However, UEA couldn’t have killed this comeback more instantly than they did. In space of about five minutes it was 16-29 to UEA, with Essex barely being able to get a hand to the ball. Although Essex got a few consolation points, the final whistle blew at 22-31 in favour of UEA.
As the 1sts took to the court it seemed like it was going to be very much a repeat performance. Essex were absolutely nowhere, and UEA were pummelling them. Very quickly the score had risen to 2-7. Essex soon found their feet, and pulled the score back to first a gap of three, at 4-7, and then of only two at 6-8. By the second quarter, with UEA at 14 to Essex’s 10, there was at least a little breathing space for UEA to have as a backstop.
The third quarter was the first in which it became starkly clear this was not going to be anywhere near the kind of walkover the seconds had. It was very much a tit-for-tat affair, with seemingly every UEA goal finding an Essex rejoinder. It became such a tense affair that the UEA goal keeper managed to lose the wire of her bra, although she was typically unruffled by this unwelcome distraction. Indeed, Essex managed to pull back UEA for the first time in the game, with the score held at 18 all at one point. UEA afforded themselves a two goal cushion, with the third quarter ending 18-20 in UEA’s favour.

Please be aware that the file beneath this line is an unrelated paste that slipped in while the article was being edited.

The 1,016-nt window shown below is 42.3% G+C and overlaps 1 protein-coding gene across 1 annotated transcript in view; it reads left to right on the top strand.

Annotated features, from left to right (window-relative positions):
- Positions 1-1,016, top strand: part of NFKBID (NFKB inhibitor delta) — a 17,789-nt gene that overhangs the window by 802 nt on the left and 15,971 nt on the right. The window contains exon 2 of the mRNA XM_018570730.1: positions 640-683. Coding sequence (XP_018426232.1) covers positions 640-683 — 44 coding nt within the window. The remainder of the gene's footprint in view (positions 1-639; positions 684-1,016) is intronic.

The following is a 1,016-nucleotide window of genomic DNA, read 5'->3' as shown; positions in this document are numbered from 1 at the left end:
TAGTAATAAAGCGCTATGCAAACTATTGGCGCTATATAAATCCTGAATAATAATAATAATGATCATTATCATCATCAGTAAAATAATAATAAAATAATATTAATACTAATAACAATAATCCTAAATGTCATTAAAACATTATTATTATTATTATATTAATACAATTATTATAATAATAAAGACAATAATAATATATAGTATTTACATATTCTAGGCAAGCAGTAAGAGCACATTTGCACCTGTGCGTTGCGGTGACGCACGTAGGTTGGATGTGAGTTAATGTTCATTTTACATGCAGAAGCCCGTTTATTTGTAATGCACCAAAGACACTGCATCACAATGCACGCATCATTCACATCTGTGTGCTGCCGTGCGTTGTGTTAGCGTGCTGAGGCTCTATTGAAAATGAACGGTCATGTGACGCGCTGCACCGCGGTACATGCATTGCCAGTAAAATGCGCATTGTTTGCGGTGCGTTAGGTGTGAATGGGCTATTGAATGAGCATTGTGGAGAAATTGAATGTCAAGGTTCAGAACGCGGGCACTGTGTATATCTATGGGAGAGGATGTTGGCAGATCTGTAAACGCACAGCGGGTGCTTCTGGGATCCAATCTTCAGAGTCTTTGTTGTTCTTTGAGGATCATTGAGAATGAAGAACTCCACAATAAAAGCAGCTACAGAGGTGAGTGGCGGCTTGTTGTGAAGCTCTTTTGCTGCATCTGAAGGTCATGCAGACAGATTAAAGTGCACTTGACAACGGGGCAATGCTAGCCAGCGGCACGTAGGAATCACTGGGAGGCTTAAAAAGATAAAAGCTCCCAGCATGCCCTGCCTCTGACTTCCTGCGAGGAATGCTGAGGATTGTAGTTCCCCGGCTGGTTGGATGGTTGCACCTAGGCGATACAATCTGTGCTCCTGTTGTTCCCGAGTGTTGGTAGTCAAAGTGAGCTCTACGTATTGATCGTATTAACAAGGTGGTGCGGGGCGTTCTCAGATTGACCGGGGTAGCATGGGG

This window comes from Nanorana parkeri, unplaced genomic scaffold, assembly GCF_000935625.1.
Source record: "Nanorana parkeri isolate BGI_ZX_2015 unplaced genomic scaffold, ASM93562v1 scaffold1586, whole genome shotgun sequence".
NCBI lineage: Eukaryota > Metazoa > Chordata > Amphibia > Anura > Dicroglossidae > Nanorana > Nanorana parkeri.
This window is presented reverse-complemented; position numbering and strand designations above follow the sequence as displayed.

The fourth quarter was an absolute thriller. It seemed that UEA were in control, and ready to shepherd their victory home. They had opened up a five-point lead, and at 20-25, 21- 26 and 22-27 it seemed that, despite the best efforts of Essex, this would be unassailable. But this was not to be, as Essex hit their stride in fine fashion, and UEA began to seem a little less than invincible. That 22-27 soon became 27 all, and every time UEA managed to pull ahead by a point Essex would peg them back. This was until the score sat at 29 a piece, and the game very much in the balance.
Almost inexorably, Essex pulled ahead for the first time, and at 31-29 to Essex the noise level went through the roof. UEA managed to get a goal back, and with Essex only one ahead at 31-30 it seemed like UEA could stage a last minute comeback of their own. But it was not to be. Essex got another, and soon after the final whistle sounded out across the court. Essex were jubilant, and UEA a little gobsmacked.
[su_tab title=”Men’s football – Tom Gordon”]
Heated tie sees UEA men’s football first team triumph 3-2
After Essex were bested 1-3 away from home in the tie last year the return to their native climbs was as much a battle for the pride of Essex as it was for victory. UEA’s away support was superb, taking up one quarter of the sidelines, and separated from the Essex fans by a very diplomatically minded copse of trees. Spirits were high, sobriety was low, and all was set for a superb game of football.